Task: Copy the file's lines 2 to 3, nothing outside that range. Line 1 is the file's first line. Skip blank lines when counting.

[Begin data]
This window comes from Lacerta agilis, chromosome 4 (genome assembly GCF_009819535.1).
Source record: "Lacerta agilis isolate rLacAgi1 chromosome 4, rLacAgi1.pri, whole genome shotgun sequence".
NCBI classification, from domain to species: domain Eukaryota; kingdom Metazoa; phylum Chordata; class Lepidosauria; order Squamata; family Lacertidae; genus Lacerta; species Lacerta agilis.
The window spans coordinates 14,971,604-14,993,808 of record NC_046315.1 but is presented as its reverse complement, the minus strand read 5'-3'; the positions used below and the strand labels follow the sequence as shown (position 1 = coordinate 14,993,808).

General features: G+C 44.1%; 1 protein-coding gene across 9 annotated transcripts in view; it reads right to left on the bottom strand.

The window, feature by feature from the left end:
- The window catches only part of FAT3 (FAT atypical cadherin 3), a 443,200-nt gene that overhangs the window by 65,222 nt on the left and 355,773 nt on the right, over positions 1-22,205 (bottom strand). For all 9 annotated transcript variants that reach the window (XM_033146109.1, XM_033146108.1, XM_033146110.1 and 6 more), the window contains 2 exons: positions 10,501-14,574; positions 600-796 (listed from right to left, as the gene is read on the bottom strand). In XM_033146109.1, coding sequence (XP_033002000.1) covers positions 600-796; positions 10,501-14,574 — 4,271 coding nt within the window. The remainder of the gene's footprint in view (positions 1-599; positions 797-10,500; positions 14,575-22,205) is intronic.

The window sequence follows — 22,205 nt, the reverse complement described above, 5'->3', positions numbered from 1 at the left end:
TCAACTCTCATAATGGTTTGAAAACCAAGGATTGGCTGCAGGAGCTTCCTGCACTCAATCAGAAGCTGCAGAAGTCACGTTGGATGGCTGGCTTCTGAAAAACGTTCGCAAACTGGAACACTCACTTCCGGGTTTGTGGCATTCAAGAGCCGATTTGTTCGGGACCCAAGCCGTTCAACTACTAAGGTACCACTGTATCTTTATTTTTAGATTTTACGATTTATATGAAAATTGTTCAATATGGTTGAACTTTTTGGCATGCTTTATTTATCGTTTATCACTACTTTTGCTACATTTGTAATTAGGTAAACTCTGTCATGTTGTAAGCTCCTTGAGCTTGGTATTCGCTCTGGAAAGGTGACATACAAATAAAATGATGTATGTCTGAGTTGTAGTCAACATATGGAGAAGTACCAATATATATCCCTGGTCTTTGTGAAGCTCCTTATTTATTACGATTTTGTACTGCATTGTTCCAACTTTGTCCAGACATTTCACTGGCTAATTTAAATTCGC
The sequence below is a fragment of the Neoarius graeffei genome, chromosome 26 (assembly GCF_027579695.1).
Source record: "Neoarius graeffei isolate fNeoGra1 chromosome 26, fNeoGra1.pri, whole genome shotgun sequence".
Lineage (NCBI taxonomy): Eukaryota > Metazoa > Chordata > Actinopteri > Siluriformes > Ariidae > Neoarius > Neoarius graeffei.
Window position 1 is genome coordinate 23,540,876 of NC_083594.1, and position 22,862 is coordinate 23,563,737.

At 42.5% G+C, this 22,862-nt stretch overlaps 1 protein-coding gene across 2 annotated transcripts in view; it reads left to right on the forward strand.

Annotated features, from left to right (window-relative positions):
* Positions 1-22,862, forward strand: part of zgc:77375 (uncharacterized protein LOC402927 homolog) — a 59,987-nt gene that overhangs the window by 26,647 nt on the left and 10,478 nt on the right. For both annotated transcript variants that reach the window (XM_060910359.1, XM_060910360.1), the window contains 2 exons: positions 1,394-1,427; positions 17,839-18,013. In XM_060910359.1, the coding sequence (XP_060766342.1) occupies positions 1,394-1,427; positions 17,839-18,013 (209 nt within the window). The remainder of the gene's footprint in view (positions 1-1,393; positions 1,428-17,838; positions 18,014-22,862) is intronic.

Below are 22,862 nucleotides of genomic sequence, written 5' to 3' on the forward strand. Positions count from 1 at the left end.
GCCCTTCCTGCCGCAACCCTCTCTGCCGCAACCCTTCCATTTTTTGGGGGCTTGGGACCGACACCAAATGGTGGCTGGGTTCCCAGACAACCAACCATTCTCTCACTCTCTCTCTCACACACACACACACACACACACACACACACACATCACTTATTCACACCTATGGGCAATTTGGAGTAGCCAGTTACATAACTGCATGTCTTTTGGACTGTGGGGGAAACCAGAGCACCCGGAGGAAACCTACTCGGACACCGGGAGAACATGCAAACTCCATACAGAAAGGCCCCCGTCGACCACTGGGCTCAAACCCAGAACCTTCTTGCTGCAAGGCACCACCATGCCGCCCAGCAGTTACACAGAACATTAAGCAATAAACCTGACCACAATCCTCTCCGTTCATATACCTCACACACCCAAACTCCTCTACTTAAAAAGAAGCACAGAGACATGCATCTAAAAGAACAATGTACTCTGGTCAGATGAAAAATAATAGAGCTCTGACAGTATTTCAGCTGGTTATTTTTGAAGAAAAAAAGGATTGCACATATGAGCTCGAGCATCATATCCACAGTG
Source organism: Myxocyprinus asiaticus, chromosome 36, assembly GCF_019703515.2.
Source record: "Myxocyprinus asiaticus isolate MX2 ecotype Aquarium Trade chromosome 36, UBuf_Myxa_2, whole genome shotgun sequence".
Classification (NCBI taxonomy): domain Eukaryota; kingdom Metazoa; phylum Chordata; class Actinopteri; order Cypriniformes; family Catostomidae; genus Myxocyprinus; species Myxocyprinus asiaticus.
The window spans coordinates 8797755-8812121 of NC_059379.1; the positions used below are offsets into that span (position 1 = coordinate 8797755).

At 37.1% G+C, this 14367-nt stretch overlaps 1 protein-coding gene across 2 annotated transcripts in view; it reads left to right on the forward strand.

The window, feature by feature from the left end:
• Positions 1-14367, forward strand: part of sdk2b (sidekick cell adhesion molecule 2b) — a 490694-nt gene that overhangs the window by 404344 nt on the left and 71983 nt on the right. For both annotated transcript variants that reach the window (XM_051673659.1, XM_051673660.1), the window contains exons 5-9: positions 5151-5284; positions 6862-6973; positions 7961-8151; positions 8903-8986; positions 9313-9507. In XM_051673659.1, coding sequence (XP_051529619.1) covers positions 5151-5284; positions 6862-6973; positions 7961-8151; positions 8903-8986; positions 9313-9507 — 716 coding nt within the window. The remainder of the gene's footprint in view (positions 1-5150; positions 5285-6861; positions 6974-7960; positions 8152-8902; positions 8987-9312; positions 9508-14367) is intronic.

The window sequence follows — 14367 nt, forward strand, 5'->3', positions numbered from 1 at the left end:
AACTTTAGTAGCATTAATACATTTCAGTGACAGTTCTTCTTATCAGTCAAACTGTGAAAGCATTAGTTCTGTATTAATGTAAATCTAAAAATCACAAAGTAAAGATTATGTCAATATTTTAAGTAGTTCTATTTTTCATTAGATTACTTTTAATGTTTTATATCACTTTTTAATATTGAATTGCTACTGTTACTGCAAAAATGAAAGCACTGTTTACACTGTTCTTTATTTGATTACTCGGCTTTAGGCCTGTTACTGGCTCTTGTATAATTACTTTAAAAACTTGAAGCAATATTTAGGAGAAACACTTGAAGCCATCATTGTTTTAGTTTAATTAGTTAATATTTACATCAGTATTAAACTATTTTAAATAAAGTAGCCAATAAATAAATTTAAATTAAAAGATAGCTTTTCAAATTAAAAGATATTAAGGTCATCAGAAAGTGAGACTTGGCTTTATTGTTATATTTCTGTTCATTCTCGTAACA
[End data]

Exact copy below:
Source record: "Lacerta agilis isolate rLacAgi1 chromosome 4, rLacAgi1.pri, whole genome shotgun sequence".
NCBI classification, from domain to species: domain Eukaryota; kingdom Metazoa; phylum Chordata; class Lepidosauria; order Squamata; family Lacertidae; genus Lacerta; species Lacerta agilis.